2019 Western Smartphone Film Festival
The dust has settled from the 2019 Western (UWO) Smartphone film festival and we are a few weeks removed from the event. The cast and crew of the surprise winning film “Filtered” have had time to reflect on how they came away with the top prize at the festival.
The winning film was made by a group of Sheridan College students under the title of EMG Productions.
This film about two best friends walking home from a party only to be attacked by an unwanted follower at first look didn’t look like a top contender at the festival. A good film yes but the best of the festival? But like the theme of the festival sometimes perception and reality are two totally different things.
The film’s Producer Scot Edward Morris sums it up best. “So after they showed the first film of 10 AND we were the last film mind you, I put my head in hands and whispered to myself, oh ______” Morris says.
He could not believe people imaginations when it came to the theme of “Perception verse Reality”. But you see the EMG Productions team had planned their’s film different. Some would say they thought outside the box, others would say they took the rules of film making and walked all over them. The team had shot their film vertically and not traditional letterbox horizontal.
”As each film went by I knew we were going to be the only film that shot vertically” says Morris “By the end of the screenings, we were all intimated by the quality of each film that we figured we would just celebrate the experience of being at the festival itself” says the film’s director and co-writer Paula Ner Dormiendo. “We all agreed that no matter what the outcome may be, we were all so very proud that we even made it that far” adds Taylor Jeanette Gaudon who played the role of “Alanna” in the film as well as camera crew.
The editor of the film also adds “When we heard who got third, we looked at each other with a “well, that would’ve been ours, and it's not, and that’s okay, we had fun” says Sam Batterbury who was the film’s editor.
Then the announcement of the winner came “Filtered” by EMG Productions. The team all feels that “shocked” describes their immediate feeling perfectly. Matthew Marshall one of the judges of the festival and iFilmGroup co-founder and co-owner of m & s Marshall Productions gives some insight into “Filtered” winning. Marshall admits when he first saw the film he was not entirely in favour of it due to the film being presented in a vertical format verse tradition horizontal. “The film broke the traditional rules of film, and as a filmmaker, it bothered me at first, but then I started looking at it more closely. At its heart, the film embodied what the Western Smartphone Film Festival is all about. Because the films needed to be filmed on a smartphone this brilliant team thought outside the box and filmed their film in tradition smartphone format of perpendicular. The entire film is the viewer seeing the videos that are on the cell phone,” says Marshall.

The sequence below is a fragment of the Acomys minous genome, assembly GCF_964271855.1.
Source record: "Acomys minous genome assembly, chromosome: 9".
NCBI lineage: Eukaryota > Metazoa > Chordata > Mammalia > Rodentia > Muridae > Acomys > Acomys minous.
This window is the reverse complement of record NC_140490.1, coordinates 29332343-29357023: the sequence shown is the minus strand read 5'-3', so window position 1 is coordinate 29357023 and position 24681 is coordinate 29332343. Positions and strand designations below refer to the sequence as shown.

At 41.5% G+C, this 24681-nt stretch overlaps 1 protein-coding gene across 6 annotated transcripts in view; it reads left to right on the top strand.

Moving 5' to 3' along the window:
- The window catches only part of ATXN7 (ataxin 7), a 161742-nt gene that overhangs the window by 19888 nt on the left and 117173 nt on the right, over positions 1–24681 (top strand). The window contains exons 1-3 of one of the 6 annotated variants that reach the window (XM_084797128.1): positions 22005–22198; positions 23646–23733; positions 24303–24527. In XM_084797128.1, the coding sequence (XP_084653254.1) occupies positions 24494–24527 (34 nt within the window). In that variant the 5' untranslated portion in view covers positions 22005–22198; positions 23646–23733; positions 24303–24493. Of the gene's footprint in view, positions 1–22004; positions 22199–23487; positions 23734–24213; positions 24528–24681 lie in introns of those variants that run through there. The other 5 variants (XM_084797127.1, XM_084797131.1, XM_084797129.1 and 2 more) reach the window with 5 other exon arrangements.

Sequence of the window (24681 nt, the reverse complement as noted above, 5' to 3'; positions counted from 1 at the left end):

The “Filtered” team admits when they heard the announcement they are pretty sure the one word that went through everyone’s mind was “What?!” Their mouths dropped and some of them immediately grabbed each other as if to check if they were real.
The shock was not because the team was not confident in their story but more so because they all really admired the other contestants’ work and saw the amount of effort and creativity that went into each one. But then the fact that they had won started to settle in and they were filled with so much excitement and could not stop smiling.
After winning a film festival it is only natural to reflect on the process that got you to this moment. The process started with Scott Morris approaching Paula Ner Dormiendo about the festival and the project idea and asking her if she wanted to direct. Ner Dormiendo and her co-writer Robin Gruszczynski set to work coming up with a script. The inspiration for “Filtered” came mostly from one distinct idea that stood out during the brainstorming process. It began with a concept for a scene of a teenage girl filming herself, laughing and enjoying the company of her friends. As she continues to film, her smile suddenly fades and is replaced by a terrified expression when she witnesses something out of frame.